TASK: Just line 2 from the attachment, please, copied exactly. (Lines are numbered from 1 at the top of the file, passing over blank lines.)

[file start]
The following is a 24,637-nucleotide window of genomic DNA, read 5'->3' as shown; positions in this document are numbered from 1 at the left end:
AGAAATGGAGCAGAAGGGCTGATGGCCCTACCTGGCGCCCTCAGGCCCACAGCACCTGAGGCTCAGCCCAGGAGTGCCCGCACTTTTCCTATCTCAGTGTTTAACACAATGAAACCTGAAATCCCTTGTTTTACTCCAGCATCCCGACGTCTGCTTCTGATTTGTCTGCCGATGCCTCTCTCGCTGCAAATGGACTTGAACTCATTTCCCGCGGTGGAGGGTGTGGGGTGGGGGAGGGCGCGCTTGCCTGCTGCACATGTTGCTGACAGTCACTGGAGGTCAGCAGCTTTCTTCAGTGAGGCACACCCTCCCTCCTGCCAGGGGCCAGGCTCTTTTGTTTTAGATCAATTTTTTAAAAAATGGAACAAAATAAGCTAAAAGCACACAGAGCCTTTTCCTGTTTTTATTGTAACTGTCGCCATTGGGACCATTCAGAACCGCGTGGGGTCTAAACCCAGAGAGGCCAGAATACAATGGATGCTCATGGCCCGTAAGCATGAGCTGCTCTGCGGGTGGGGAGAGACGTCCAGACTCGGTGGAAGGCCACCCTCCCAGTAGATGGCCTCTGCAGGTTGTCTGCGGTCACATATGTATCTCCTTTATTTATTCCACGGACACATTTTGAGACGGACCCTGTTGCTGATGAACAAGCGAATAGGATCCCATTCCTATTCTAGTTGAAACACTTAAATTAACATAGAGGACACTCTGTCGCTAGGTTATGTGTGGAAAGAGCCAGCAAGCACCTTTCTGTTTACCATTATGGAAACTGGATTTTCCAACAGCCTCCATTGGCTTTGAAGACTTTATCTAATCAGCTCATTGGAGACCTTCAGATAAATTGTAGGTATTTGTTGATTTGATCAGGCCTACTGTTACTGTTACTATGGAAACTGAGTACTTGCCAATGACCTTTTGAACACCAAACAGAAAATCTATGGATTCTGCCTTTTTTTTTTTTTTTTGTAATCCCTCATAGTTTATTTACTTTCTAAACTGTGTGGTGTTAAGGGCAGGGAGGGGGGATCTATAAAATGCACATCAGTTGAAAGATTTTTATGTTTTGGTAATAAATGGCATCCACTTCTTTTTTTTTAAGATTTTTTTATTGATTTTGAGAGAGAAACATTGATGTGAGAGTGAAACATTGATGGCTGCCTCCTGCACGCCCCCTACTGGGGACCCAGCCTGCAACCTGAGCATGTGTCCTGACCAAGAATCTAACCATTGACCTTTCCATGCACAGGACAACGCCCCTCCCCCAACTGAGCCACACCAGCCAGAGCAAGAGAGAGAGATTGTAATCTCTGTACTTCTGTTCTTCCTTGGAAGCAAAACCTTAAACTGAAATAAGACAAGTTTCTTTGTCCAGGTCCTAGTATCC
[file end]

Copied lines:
AGAAATGGAGCAGAAGGGCTGATGGCCCTACCTGGCGCCCTCAGGCCCACAGCACCTGAGGCTCAGCCCAGGAGTGCCCGCACTTTTCCTATCTCAGTGTTTAACACAATGAAACCTGAAATCCCTTGTTTTACTCCAGCATCCCGACGTCTGCTTCTGATTTGTCTGCCGATGCCTCTCTCGCTGCAAATGGACTTGAACTCATTTCCCGCGGTGGAGGGTGTGGGGTGGGGGAGGGCGCGCTTGCCTGCTGCACATGTTGCTGACAGTCACTGGAGGTCAGCAGCTTTCTTCAGTGAGGCACACCCTCCCTCCTGCCAGGGGCCAGGCTCTTTTGTTTTAGATCAATTTTTTAAAAAATGGAACAAAATAAGCTAAAAGCACACAGAGCCTTTTCCTGTTTTTATTGTAACTGTCGCCATTGGGACCATTCAGAACCGCGTGGGGTCTAAACCCAGAGAGGCCAGAATACAATGGATGCTCATGGCCCGTAAGCATGAGCTGCTCTGCGGGTGGGGAGAGACGTCCAGACTCGGTGGAAGGCCACCCTCCCAGTAGATGGCCTCTGCAGGTTGTCTGCGGTCACATATGTATCTCCTTTATTTATTCCACGGACACATTTTGAGACGGACCCTGTTGCTGATGAACAAGCGAATAGGATCCCATTCCTATTCTAGTTGAAACACTTAAATTAACATAGAGGACACTCTGTCGCTAGGTTATGTGTGGAAAGAGCCAGCAAGCACCTTTCTGTTTACCATTATGGAAACTGGATTTTCCAACAGCCTCCATTGGCTTTGAAGACTTTATCTAATCAGCTCATTGGAGACCTTCAGATAAATTGTAGGTATTTGTTGATTTGATCAGGCCTACTGTTACTGTTACTATGGAAACTGAGTACTTGCCAATGACCTTTTGAACACCAAACAGAAAATCTATGGATTCTGCCTTTTTTTTTTTTTTTTGTAATCCCTCATAGTTTATTTACTTTCTAAACTGTGTGGTGTTAAGGGCAGGGAGGGGGGATCTATAAAATGCACATCAGTTGAAAGATTTTTATGTTTTGGTAATAAATGGCATCCACTTCTTTTTTTTTAAGATTTTTTTATTGATTTTGAGAGAGAAACATTGATGTGAGAGTGAAACATTGATGGCTGCCTCCTGCACGCCCCCTACTGGGGACCCAGCCTGCAACCTGAGCATGTGTCCTGACCAAGAATCTAACCATTGACCTTTCCATGCACAGGACAACGCCCCTCCCCCAACTGAGCCACACCAGCCAGAGCAAGAGAGAGAGATTGTAATCTCTGTACTTCTGTTCTTCCTTGGAAGCAAAACCTTAAACTGAAATAAGACAAGTTTCTTTGTCCAGGTCCTAGTATCC